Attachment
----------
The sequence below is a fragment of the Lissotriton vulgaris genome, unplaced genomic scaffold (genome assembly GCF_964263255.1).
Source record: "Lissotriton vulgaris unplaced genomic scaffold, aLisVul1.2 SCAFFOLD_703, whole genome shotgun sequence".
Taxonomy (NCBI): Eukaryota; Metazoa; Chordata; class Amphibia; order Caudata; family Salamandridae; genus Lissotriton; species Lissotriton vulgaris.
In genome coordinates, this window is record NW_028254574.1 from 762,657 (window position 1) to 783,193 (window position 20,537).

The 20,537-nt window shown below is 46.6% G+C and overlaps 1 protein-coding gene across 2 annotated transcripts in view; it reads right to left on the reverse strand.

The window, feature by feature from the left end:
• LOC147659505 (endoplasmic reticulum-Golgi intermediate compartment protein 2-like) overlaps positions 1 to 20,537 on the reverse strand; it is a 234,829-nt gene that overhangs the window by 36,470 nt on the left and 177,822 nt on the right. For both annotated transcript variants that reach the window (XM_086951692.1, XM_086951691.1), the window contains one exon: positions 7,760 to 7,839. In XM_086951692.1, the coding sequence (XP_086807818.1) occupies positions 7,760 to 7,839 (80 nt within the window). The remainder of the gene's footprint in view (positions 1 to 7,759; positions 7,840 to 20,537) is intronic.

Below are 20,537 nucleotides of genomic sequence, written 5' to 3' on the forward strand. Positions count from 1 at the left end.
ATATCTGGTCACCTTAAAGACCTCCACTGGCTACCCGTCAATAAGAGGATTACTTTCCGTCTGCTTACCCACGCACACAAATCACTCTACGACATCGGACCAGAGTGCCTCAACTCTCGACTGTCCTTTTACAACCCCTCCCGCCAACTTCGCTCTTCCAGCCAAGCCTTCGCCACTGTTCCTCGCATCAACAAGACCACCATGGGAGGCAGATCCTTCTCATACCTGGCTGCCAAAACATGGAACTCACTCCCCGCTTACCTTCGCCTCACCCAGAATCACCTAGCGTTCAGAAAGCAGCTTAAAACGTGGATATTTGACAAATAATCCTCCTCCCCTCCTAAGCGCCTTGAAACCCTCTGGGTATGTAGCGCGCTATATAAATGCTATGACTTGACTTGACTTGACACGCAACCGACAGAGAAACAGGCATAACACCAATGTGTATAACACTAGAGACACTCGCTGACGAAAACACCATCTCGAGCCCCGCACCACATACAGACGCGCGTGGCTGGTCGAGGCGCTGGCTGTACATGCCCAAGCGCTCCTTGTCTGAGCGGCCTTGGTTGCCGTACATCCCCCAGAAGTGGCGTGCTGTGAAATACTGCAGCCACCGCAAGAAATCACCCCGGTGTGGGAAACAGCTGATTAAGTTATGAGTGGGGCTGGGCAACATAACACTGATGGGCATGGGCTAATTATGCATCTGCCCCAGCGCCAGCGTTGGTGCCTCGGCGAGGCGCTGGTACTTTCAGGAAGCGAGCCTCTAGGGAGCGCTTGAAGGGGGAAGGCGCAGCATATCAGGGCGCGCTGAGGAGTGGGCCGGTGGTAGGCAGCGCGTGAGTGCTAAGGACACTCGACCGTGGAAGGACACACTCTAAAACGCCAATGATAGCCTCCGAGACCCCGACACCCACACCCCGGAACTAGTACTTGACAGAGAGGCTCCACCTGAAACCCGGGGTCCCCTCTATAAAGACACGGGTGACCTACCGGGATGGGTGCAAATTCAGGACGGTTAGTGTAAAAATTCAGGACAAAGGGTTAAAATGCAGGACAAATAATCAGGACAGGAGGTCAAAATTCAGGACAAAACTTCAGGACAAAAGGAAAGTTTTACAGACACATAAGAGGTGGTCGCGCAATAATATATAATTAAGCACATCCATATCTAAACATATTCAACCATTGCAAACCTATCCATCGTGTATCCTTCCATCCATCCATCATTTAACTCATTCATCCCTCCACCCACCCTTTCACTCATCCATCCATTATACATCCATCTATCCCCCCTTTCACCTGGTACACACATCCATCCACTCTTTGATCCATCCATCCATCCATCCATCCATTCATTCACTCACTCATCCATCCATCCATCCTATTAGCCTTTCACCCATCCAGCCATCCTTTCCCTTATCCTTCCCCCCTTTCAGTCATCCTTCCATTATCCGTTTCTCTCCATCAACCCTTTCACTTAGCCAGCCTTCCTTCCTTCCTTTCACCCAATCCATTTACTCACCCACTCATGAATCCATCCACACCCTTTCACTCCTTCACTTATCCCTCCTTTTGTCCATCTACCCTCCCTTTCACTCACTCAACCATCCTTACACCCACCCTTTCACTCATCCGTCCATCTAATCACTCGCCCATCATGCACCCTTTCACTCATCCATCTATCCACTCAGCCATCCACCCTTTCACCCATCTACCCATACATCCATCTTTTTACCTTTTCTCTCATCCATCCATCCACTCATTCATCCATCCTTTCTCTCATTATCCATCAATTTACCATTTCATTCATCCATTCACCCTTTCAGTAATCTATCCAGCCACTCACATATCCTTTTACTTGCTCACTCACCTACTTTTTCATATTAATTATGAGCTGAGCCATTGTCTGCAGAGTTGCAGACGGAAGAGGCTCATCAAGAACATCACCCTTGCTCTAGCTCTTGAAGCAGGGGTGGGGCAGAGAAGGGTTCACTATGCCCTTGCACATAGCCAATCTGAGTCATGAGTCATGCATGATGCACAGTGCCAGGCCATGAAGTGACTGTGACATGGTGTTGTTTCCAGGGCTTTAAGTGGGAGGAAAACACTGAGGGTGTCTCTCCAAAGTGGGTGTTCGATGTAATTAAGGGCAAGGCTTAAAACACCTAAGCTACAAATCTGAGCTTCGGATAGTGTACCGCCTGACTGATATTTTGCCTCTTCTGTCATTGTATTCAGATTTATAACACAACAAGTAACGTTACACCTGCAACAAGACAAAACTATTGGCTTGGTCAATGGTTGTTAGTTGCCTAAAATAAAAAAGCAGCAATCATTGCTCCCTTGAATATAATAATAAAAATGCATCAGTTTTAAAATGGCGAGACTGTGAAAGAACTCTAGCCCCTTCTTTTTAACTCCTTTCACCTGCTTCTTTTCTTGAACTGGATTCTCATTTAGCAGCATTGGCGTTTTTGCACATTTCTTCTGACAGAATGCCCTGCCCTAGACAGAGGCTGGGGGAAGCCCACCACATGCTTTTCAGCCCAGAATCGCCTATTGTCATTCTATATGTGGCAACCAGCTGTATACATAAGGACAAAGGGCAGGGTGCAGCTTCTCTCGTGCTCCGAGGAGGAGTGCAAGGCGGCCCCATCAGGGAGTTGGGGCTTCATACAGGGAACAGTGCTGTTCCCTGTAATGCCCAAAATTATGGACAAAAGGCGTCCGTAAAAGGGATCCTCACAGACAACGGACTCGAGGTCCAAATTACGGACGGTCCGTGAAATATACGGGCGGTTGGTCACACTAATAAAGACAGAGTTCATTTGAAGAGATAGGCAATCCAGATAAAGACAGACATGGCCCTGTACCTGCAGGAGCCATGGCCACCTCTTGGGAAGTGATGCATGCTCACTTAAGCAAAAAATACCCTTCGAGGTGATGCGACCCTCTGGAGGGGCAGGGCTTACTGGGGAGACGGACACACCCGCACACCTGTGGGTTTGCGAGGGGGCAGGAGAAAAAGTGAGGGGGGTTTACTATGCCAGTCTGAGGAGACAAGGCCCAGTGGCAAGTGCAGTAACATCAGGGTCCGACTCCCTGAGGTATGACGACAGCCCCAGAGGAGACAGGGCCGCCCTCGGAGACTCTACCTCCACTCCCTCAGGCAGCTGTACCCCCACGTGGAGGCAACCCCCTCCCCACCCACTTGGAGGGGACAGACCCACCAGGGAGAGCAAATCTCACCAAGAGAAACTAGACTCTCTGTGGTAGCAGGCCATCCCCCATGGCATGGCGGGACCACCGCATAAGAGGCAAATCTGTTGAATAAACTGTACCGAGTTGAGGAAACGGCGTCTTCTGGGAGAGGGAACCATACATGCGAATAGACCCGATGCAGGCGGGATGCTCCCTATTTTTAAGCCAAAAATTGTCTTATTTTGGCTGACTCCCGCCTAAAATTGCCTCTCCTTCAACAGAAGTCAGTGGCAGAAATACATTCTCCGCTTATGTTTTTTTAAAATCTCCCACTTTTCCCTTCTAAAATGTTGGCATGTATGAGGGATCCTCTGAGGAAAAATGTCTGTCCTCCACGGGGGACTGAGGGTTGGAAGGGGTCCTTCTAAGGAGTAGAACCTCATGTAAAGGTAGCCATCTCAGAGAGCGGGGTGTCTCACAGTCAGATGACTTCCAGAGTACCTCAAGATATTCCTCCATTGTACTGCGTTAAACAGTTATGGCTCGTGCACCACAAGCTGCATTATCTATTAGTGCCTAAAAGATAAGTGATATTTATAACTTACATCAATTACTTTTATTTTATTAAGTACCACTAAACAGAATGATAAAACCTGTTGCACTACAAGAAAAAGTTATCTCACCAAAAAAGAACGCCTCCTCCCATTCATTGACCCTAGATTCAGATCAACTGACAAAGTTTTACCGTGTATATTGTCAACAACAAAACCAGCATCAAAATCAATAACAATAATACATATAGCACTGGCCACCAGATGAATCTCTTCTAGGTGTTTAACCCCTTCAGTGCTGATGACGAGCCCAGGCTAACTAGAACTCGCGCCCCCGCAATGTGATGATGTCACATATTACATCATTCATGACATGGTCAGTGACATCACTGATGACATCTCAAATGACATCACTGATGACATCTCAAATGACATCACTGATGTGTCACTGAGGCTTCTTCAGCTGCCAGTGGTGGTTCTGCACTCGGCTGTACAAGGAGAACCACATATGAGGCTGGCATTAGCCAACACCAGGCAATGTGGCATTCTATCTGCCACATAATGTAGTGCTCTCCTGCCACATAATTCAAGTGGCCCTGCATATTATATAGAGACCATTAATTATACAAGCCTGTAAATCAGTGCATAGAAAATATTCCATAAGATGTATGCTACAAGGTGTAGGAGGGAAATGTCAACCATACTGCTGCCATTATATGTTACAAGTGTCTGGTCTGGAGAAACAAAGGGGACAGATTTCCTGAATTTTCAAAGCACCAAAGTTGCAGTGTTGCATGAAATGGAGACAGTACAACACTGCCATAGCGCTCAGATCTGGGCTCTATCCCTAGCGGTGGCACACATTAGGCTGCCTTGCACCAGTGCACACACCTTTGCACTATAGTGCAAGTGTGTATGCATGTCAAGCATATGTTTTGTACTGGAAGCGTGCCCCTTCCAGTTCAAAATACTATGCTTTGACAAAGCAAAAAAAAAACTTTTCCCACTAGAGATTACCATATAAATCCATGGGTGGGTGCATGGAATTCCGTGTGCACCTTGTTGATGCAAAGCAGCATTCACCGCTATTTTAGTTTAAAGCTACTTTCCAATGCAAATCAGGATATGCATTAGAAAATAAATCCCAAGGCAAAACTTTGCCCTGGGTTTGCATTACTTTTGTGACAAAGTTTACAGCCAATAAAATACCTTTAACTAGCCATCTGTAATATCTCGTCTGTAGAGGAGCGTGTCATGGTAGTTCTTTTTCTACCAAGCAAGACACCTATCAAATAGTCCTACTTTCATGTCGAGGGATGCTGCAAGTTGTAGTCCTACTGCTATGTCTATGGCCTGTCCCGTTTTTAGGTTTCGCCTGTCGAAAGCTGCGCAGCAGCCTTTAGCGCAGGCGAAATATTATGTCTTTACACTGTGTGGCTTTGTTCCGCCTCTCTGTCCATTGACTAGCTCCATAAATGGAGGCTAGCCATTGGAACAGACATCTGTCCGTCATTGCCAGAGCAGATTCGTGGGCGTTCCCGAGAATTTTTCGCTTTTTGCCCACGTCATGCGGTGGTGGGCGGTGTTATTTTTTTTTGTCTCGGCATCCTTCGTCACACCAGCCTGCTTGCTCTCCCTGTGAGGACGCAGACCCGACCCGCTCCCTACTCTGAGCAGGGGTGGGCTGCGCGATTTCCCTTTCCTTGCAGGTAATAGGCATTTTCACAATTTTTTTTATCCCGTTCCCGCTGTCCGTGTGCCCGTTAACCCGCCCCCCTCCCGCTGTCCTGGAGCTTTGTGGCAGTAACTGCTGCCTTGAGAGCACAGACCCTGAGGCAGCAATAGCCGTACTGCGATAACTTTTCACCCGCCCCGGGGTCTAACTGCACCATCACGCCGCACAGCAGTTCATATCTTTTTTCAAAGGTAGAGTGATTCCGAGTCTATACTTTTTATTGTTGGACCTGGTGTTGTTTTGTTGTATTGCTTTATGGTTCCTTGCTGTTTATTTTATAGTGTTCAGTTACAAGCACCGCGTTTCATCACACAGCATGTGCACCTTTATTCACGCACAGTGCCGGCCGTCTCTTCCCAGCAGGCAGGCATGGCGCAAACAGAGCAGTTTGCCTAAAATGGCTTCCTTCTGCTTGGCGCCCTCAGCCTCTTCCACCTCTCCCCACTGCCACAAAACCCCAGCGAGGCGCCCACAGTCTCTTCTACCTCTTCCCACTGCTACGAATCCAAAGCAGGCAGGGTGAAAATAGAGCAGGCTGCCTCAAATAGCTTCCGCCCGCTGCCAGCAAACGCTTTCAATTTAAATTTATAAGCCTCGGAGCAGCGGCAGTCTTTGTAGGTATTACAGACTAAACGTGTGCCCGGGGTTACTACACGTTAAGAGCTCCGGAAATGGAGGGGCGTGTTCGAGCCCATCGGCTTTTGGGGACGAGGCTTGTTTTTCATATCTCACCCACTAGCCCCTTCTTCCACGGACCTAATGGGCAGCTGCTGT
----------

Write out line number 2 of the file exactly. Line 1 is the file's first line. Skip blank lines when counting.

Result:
Source record: "Lissotriton vulgaris unplaced genomic scaffold, aLisVul1.2 SCAFFOLD_703, whole genome shotgun sequence".